Ok, been playing chess for long time now..my uscf rating is 1585 my highest is 1591..played in many tournements World Open..etc got serious with chess about 5 years ago..the normal Uscf rating is 1600-1700 so i guess i suffer from a mental disability or am i not studing the right things? and i used to boast well my rating is only 1500 but really 1800 strength...Well i found out the hard way i was a miserable 1300 ...anyway ive seen some real 1800-2000 uscf not even know how to checkmate properly with a king bishop and knight! and one TD how to draw against king and pawn..im open to about any suggestions...
What does it take to get to 2000 uscf? is it a special gift the player has or is it just many games?
Fezzik and paulgottlieb both make excellent points.
About 40 years ago, I was around 1700 USCF and had just agreed to a draw against a 1900+ player where I was pretty clearly winning. My old mentor, then a "low" master strength, asked me why I did it and I told him I would still gain rating points for the draw.
He was harder on me for that than anything else, ever. "Rating? Rating doesn't get you anything once the clock is ticking. Never even think about your rating! Learn the game, play, practice, and work on your weakest areas, and your rating will take care of itself!"
His point was that ratings are just a number, a distraction - which in this case caused me to give away half a point in a tournament game. Enjoy the game, and play it hard.
2000 takes some talent, but I agree with Fezzik, not a whole lot. You said you got serious about 5 years ago, but before I say "five years is a long time, if you're still 1500 for the entire 5 years blah blah blah" I'd have to ask what do you mean by serious :) How many chess books have you read (entire chess books ;) and how many of your tournament games have you analysed? I don't mean analysed by, I reviewed it at the tourney and then put it into fritz and looked at what fritz said for 10 minutes. I mean analysing it yourself or with a stronger player for lets say at least an hour total.
It's funny that some tough players don't know certain techniques. Such as the B+N mate or perhaps another technical endgame. The reason such a player might beat you though is they're a better analyst over the board. Their evaluations are better and their calculation is cleaner (don't have to look at the same line 5 times) or more to the point (better moves considered, more bad moves dismissed).
There's no way to tell what you're doing wrong without knowing you and your chess pretty well. So the advice I (or someone else) might give will probably be hit and miss. If you want my opinion though...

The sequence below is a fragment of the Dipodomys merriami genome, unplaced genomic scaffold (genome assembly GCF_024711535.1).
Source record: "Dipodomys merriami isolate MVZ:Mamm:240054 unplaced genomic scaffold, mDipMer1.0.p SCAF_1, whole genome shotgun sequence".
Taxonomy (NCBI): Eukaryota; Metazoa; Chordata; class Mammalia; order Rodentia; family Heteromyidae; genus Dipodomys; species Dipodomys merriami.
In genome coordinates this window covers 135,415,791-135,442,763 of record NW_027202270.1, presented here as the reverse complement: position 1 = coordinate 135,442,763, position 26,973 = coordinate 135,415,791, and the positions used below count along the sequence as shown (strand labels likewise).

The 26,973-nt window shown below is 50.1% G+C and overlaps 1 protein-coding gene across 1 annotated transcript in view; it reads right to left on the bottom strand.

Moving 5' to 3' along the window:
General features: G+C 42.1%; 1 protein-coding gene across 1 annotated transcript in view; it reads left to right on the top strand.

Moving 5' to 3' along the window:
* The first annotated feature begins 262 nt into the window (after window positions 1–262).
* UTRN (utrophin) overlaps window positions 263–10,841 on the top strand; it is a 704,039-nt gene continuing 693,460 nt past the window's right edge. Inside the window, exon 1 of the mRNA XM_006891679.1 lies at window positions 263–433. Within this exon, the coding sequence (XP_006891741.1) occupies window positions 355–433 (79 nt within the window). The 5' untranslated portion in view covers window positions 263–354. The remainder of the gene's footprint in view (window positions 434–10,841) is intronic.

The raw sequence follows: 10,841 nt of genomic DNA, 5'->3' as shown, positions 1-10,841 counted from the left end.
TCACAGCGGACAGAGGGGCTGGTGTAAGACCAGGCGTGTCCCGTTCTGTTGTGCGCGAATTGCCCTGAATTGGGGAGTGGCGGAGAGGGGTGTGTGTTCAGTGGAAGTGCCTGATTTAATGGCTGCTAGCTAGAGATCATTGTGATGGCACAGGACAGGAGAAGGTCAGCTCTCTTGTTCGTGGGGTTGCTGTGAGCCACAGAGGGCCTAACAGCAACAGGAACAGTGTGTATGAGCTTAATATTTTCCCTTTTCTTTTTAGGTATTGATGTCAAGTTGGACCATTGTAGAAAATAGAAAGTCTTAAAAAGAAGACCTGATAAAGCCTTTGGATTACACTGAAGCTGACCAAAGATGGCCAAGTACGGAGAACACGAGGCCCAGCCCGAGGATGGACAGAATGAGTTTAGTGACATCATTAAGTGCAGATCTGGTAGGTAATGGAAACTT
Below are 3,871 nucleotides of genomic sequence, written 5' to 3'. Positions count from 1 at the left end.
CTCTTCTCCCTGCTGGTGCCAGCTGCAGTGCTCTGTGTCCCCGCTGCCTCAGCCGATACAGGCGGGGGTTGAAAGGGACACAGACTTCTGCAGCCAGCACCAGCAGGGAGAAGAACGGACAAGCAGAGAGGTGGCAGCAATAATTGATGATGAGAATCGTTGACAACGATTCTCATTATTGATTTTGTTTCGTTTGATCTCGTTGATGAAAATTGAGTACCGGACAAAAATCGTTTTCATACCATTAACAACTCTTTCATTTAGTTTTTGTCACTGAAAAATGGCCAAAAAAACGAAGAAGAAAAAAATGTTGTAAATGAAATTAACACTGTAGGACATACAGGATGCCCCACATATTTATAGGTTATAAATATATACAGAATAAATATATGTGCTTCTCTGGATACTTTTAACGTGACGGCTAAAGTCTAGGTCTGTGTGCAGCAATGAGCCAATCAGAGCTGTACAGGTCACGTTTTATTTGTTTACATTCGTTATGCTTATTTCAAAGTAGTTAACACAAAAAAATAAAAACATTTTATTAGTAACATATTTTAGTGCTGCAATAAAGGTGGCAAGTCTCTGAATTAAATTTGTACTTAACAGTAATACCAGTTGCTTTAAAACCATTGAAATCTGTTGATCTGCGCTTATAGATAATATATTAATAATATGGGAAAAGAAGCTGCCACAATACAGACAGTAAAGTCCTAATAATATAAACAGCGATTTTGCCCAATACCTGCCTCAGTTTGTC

I would recommend objectivity though. Look at your wins and losses and find your mistakes regardless of which side won in the end. It doesn't matter how clever your trap was or how many of your opponent's fall for it, if there was a subtle defense that left you in a bad position you can't play that way anymore. I would recommend you read a strategy book like Pachman's or Silman's Reassess Your Chess. After that resolve to play only the moves you truely believe are good. Not because they're sneaky, or aggressive, or they've worked in the past. Not because you assume your opponent will respond by defending, ignoring, counter attacking, etc. Just the individual move by itself you have to like, and you can only start to do that with some strategic knowledge.
That and tactics. Not timed tactics. Solve puzzles until you get them right. This will improve your calculation making it cleaner (you eventually won't be looking at the same line over and over to re-check it).
This is a great summary of what I was trying to say but didn't really. Play, make mistakes, learn from mistakes. Resolve to never make same mistakes again (it might happen again but like Estragon said play hard!).
Good posts above that too.
thank you i will get specific later have to go to work..
Nope i have only played like 12 tourney games in 5 years and i won 8 or 9..i have done the whole chessmaster josh games etc..great tutorial by the way..um the chess advice on here that tells your blunders is that a good tool if it is i will get account!!
.ok heres what i have heard...learn the same line ..play the same line untill your sick of it..know it inside and out...work on endgames of that line and more...i like wafflemasters advice+ about playing in tourneys...ok question gambits seem to work for me and since im playing in the under 1600 section a gambit like the smith morra .icelandic.. is not so bad to play right??..i have lost from one pawn down before but the piece developement you get is great..and im attacking and hes defending...and it wasnt a gambit when i lost by a pawn...that game sucked...slow death..
are gambits ok to play in under 1600 section? it seems so i played this one trap out of the carro kann and it worked..no a gambit just a trap..couldnt believe it..also my friend got the elephant trap lose a piece in our section..i played the smith morra gambit in tourney and won in under 20 moves..etc..
The book "rapid chess improvement"...a study plan for adult players, by Michael de la Maza... from Everyman Chess, adresses this very problem. I must admit, I haven't applied all the ideas in the book, although I have been inspired to keep up with the tatics training.